Nurses have some of the most demanding and important jobs on the planet. In most situations, a person who enters the hospital for treatment will receive more personal attention from nurses than doctors. While the medical field is sometimes uncertain and working in a busy hospital can be stressful, it’s important to recognize the distinction between a mistake and an incident of medical malpractice. When nurses make negligent errors that harm patients, the injured party can seek compensation through a medical malpractice claim.
In medical malpractice cases, “negligence” describes an individual’s failure to exercise appropriate care during a course of treatment by either performing an action that another reasonable, similarly skilled individual in the same situation would not, or failing to perform a necessary action that another reasonable, similarly skilled individual would have initiated in the same situation.
Expert witnesses are a necessity for any medical malpractice lawsuit. These individuals are usually professionals in the medical community who can provide a credible interpretation of events for a judge and jury. Expert witnesses will often testify as to whether a defendant’s actions were justified in a given situation, whether those actions upheld the acceptable standard of care in that situation, the extent a patient suffered due to a medical issue, and whether the patient’s injuries and damages were preventable.
Proving Nursing Negligence
In medical malpractice lawsuits, the burden of proof falls to the plaintiff. This means that the plaintiff must prove several facts in court and provide evidence to support his or her claims. Generally, proving nursing negligence involves four facets:
- An official medical relationship existed between the plaintiff and the defendant. The plaintiff must prove that the defendant nurse had a duty of care to the plaintiff.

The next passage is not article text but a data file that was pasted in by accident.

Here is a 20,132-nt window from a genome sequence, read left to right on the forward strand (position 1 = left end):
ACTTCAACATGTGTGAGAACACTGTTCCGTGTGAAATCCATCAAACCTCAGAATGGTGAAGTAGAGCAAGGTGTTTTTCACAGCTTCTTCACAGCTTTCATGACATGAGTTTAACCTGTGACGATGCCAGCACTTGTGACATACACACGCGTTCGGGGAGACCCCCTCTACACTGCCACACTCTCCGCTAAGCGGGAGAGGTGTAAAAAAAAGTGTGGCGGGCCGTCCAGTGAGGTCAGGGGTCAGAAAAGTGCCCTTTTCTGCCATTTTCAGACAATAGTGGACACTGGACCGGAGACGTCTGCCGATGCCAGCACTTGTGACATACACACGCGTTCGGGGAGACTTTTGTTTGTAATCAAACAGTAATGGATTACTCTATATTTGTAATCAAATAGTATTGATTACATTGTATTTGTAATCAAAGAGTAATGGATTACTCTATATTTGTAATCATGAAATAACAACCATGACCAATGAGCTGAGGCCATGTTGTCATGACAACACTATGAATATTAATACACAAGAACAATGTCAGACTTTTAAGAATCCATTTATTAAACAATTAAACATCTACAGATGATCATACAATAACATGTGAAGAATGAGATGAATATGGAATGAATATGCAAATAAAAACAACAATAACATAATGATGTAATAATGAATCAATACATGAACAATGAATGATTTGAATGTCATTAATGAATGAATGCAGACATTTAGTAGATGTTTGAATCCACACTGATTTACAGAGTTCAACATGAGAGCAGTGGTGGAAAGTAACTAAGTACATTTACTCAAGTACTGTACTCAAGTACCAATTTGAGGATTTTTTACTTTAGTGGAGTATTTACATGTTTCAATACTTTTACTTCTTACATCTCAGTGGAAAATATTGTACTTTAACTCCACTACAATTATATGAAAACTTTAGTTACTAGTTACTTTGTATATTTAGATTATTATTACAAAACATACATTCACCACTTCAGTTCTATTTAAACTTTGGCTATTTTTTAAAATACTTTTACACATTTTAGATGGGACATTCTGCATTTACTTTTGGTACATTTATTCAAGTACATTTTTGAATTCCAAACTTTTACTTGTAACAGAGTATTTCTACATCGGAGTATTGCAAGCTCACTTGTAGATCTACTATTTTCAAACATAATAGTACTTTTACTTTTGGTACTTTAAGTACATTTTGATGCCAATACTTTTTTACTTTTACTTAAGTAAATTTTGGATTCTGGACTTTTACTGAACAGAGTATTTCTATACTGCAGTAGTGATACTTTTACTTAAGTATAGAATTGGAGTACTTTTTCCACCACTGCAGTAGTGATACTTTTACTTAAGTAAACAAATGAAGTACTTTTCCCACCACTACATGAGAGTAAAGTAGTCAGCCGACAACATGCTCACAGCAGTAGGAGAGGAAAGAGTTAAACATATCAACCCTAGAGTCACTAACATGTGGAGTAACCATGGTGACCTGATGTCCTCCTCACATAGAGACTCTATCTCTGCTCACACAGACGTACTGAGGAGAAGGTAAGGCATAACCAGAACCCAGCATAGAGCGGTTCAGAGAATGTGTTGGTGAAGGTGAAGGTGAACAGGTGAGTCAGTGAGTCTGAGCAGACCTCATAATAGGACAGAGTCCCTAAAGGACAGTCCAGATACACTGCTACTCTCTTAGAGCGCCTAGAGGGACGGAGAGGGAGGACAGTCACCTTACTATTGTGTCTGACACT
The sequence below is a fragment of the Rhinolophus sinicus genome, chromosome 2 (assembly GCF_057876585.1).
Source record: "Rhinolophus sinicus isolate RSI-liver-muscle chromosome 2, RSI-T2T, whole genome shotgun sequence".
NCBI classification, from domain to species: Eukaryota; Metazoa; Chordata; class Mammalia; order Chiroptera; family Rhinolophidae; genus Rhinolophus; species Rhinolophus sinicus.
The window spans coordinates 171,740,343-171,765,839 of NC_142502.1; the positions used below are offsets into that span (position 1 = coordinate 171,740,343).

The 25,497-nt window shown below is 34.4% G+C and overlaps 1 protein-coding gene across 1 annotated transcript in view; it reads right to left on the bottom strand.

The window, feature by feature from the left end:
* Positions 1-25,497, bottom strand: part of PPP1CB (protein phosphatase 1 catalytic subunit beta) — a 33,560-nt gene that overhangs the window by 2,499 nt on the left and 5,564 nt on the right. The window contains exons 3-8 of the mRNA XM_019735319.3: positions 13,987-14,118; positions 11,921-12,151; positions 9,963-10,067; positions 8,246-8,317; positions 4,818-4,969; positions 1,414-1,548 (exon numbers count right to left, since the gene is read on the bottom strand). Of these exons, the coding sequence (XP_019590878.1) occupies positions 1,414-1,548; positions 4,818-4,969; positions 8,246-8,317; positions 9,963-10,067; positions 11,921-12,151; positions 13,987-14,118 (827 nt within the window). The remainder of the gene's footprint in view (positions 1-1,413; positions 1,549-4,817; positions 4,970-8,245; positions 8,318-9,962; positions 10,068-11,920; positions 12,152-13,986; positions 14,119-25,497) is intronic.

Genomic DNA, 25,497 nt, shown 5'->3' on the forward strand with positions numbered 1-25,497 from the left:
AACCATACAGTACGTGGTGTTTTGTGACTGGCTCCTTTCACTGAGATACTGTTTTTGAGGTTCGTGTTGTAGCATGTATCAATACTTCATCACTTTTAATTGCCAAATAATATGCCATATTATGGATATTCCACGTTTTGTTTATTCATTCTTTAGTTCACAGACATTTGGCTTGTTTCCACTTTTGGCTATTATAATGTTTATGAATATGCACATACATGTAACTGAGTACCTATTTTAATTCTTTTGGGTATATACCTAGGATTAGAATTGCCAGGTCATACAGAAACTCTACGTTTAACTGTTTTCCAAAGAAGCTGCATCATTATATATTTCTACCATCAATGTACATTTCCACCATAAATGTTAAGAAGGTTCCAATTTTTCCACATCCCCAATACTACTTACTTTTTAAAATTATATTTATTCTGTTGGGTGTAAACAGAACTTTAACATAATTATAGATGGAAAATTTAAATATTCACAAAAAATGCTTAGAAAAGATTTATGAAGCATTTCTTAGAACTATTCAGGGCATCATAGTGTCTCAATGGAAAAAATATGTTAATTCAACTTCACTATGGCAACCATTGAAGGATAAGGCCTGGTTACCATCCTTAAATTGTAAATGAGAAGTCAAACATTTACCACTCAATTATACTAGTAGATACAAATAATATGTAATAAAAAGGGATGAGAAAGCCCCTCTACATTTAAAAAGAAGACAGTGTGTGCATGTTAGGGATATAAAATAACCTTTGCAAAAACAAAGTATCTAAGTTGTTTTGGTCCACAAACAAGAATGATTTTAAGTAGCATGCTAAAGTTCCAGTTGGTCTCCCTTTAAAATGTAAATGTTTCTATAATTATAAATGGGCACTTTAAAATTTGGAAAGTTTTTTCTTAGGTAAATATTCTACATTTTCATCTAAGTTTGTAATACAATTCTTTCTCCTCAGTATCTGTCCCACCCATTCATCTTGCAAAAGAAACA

- The plaintiff must demonstrate a standard of care existed. This typically involves expert witness testimony to explain the standard of care for the situation.
- The plaintiff must then show the court how the defendant breached this duty or failed to meet the acceptable standard of care for the situation.
- Finally, the plaintiff must show that the defendant’s negligence directly caused the plaintiff’s injuries and damages. It’s important to note that if a plaintiff suffered no loss or incurred no injury, he or she has no claim. To pursue a medical malpractice claim, actual harm must have occurred.
Winning Your Lawsuit
If you find yourself the victim of nursing malpractice, it’s crucial to secure as much evidence as possible to support your claims. If you’re medically fit to do so, speak with an attorney as soon as possible to start the process. Medical malpractice claims typically need to pass a medical review board before they can proceed to litigation. The appropriate medical licensing board will review a claim and determine whether the claimant has just cause to pursue a malpractice lawsuit. Once the review board approves a claim, the claimant can proceed with his or her lawsuit.
Medical malpractice cases are often complex, and it’s inadvisable to attempt to pursue a claim without professional legal representation. The right attorney can help injured patients secure compensation for their additional medical expenses, pain and suffering, and any lost income due to missed time from work.
The team at Bode & Collins is happy to represent clients in nursing malpractice cases across Arizona. Put our resources and expertise to use in your case. Start by giving us a call to schedule a case evaluation. We’ll review the details of your claim and let you know what to expect from pursuing a lawsuit.